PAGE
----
Thank you, Howard Dean. You were the right guy at the right time running for the wrong office. It wasn't just those ill-conceived comments that did you in, or even the parade-of-states scream in Iowa, that overplayed sound bite of a man who clearly had been running on adrenaline for far too long. It was more that there was about you the aura of a man who had wandered onstage at a play without knowing his part. The least surprising postmortem comment I read about your candidacy was in a Washington Post story. You were quoted as telling a colleague early on, "The problem is, I'm now afraid I might win."

As befits a physician, you brought this race to life. You galvanized the most disengaged group of voters in the country. Since 1972, when the voting age was lowered to 18, the rate of participation among the young has dropped steadily. The interesting thing is that this is the same generation that has so surpassed its elders in volunteer work. Only four in 10 bothered to vote in 2000, a record low; yet according to one study, four in 10 gave their time last year to some needy organization, a record high.

The message is clear: in hands-on action, they are confident they can make a difference. But politics seems like an inexorable inertia machine. It even feels like a joke: many younger Americans get their political news from Jon Stewart or "Saturday Night Live." And why not, when one of the greatest financial beneficiaries of the war in Iraq seems to be a corporation once led by the vice president? You couldn't make this stuff up.

But the young were not the only ones who were shaken out of their lethargy. You also forced the Democratic Party to snap out of the fugue state in which it lingered after September 11. When you stepped forward and spoke up against the unilateral military action in Iraq, you began to wake the party face men from their too-long enchantment in the garden of go-along-to-get-along. The electorate perked up, too, and there were record turnouts in the early contests, although many voters had decided you were a catalyst, not a candidate, and threw their support elsewhere.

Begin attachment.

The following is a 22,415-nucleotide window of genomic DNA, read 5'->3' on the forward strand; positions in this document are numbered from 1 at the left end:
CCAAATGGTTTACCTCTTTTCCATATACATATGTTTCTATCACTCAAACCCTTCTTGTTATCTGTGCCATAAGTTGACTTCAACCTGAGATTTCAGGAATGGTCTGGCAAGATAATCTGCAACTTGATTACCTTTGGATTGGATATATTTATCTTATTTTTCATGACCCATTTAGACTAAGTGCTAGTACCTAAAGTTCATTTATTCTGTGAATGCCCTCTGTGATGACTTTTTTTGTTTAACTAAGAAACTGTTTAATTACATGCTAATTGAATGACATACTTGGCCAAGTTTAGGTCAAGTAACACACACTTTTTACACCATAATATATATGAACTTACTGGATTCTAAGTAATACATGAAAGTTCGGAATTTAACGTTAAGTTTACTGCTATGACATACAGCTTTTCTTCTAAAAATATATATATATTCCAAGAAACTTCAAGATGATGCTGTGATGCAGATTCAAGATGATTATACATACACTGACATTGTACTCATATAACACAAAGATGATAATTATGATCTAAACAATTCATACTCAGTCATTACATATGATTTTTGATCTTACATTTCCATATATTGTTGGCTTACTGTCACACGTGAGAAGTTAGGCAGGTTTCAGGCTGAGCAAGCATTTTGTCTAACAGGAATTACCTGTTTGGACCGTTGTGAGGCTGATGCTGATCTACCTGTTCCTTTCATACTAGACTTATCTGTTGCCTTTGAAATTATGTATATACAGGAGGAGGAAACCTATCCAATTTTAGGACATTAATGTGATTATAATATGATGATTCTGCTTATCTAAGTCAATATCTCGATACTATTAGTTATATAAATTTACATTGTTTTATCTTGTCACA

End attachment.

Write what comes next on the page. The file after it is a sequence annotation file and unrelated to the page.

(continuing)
You raised the level of John Kerry's game--and the pitch of his voice. The Democrats started acting authentic again, not like moderate Republicans who were willing to be friendly to union members and black women for old times' sake. The Pew Research Center did a survey that showed, by the numbers, the real and substantial differences between the parties. Two obvious examples: seven out of 10 Democrats believe government should do more to help the poor, while only four out of 10 Republicans share that belief. That proportion flips when the question is whether the government is run for the benefit of all; 69 percent of Republicans agree with that contention, while only 44 percent of Democrats do.

But there are still plenty of independents out there waiting to be persuaded, and plenty of disenchanted young people who think the new boss is likely to be the same as the old boss. The party needs you to help bring those people to the table, and to get them to vote. They were the people you engaged in the primary. Some of them are the people who, in a recent poll, were so disenchanted that they were willing to turn in alarming numbers to Ralph Nader, the Harold Stassen of his generation.

Nader says he wants to make a point, but I suspect you would prefer to change policy. He will be satisfied with some twisted Pyrrhic victory; you want an actual one. It's a rare man who says that his real interest is the welfare of the people and means it, even if there's not much personal gain associated. Maybe you are that man.

Your Web site, so widely touted as the new town hall in the Internet age, has been frozen in time, its press releases ending on Feb. 18. But last week you began to thaw, meeting with John Kerry in Washington. He's not your dream candidate; he has to sidestep all that happened while the Democrats were comatose in Congress, particularly that war resolution. But you know that he will be far better on the issues you care about--health care, fiscal policy, the safety net, reproductive rights--than the Republican alternative.

Unlike most catalyst candidates, who make things happen and then disappear, you could use your influence to bring young people to the polls, to convince them that what happens in the Oval Office really will affect their lives and that they have a stake in affecting the outcome. You could convince like-minded independents that there is a real difference between the two parties and point out where their true interests lie.

Neither of those groups believes in altruism in politics. Hell, no one believes in altruism in politics. But wouldn't it be all of a piece with your historic insurgent candidacy if you created a historic altruistic role? There probably wouldn't be anything in it for you except the knowledge that you'd done something important for what you believed. But actually witnessing a politician doing that might rev up the voters just as much as your strange and improbable campaign did.